Catching up with an episode of Mock the Week last evening, I chanced on a rant by the one I would refer to as the tall, skinny panelist with dark curly hair, had the internet not been invented purely to allow me to remind myself that his name is, in fact, Chris Addison. The comic – who I always feel differs from his generally less hirsute colleagues in looking less like a funny-man, and more like a particularly tedious sociology lecturer – observed at some length that everyone is furious about the Libor “scandal”, even though most of them they don’t have a clue what it’s about. Well observed, in my opinion.

My first post on the Libor topic attempted to convey this moral dimension – and the battle for authority – with its title, Saint Mervyn: King by Name, King by Nature, but perhaps I wandered slightly off the theme, in favour of providing a narrative.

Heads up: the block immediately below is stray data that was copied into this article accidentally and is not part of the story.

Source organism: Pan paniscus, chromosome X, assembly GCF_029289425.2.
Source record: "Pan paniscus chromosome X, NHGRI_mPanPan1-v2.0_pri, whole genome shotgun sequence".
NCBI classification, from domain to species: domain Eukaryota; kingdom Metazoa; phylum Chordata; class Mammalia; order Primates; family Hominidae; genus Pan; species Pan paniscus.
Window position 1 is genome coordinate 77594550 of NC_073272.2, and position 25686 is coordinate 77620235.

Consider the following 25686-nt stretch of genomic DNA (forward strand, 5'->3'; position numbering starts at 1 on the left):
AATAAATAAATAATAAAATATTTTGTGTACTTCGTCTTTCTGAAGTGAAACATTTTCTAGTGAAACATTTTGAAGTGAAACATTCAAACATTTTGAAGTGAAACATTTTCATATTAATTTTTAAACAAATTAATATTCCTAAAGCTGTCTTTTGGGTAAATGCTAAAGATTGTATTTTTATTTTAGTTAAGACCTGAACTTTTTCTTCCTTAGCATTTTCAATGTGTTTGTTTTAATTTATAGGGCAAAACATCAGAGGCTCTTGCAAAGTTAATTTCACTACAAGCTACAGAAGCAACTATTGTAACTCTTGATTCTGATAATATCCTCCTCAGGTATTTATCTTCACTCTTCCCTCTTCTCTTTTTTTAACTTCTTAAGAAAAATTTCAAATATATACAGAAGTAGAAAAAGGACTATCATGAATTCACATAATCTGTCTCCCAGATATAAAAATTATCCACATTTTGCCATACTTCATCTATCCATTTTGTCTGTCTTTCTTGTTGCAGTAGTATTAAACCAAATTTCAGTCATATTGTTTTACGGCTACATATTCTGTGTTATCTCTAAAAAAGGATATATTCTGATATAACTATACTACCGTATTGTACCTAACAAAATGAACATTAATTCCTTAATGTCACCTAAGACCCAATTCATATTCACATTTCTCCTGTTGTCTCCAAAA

It seems clear after Mervyn King’s appearance before the Treasury Select Committee yesterday, though, that the Governor chose the Libor issue as the ground on which to continue a war with the City, and in particular with Bob Diamond. We’re told that Diamond’s sacking was not just about the Libor issue, but about Barclays’ “culture”, and a “pattern of behaviour”, as discussed in correspondence between Lord Turner, head of the FSA and Marcus Agius, Barclays’ Chairman. It seems clear that nothing new had emerged to implicate Bob Diamond personally and that King therefore simply seized the opportunity to get rid of him. Here’s how the Guardian puts it in an editorial:

“And why exactly was Mr Diamond pushed out? Not for any direct involvement in the Libor scandal but, in the words of Mr King yesterday: ‘They [the bank] have been sailing too close to the wind across a wide number of areas.’ No actual infraction; just a general sense of having gone too far for too long. … The impression left is of rather rough justice.”